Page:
Humans don’t absorb all the detail in a scene or image instantly, but instead we selectively scan it. Our eyes are first drawn to eyes and faces, certain colours and areas of high contrast. To test which area of an image is the main focal point, turn it upside down and note which area your eye is pulled towards. This trick turns the photograph into an abstract, making it easier to be objective.

There are compositional rules and techniques that you can use to keep a viewer’s eye within a photograph for longer, or to bring attention to a certain area of the image. There are also ways to make an image more pleasing and harmonious or – conversely, more unstable and unbalanced – the effect you are aiming for depends on your intentions for each shot.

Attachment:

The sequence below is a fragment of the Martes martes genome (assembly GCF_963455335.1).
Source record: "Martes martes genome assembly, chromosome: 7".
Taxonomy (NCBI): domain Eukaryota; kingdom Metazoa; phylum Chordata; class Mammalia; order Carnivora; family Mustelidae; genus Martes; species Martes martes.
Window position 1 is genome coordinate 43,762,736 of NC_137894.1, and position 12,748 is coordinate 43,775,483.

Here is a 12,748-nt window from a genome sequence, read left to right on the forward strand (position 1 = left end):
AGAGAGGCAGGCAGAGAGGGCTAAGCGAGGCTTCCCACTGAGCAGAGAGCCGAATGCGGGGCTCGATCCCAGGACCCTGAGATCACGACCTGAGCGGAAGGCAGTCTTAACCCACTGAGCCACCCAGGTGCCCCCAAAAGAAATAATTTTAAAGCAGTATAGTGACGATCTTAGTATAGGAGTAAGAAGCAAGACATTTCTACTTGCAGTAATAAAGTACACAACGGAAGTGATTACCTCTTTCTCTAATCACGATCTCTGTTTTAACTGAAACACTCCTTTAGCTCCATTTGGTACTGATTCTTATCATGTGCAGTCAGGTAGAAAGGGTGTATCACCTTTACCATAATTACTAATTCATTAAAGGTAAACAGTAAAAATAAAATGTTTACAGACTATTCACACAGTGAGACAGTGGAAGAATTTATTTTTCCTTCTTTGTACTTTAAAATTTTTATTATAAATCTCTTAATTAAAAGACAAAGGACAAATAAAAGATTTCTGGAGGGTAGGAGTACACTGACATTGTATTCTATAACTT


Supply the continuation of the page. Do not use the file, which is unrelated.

A successful composition – like a successful exposure – is one that creates the effect intended by the photographer; whether that’s a sense of space, pleasing aesthetics and visual harmony or claustrophobic framing, disruptive aesthetics and visual tension. Consider how the portrait will be used and seen: Will the image be displayed as a large print on a wall, or as a tiny shot on a website page? Where do you want the viewer’s eye to go to first? What path do you want their eye to take within the frame?

While there are many guidelines and ‘rules’ for this area of photography, these are generally intended to create attractive compositions. Depending on your desired intentions, you may want to achieve something else entirely. In addition, relentless applying the Rule of Thirds or The Golden Ratio to every shoot will inhibit your creativity and result in images that look repetitive and uninspiring.

Developing your own compositional style will help set you apart from other photographers, so learn the rules but also experiment with breaking them.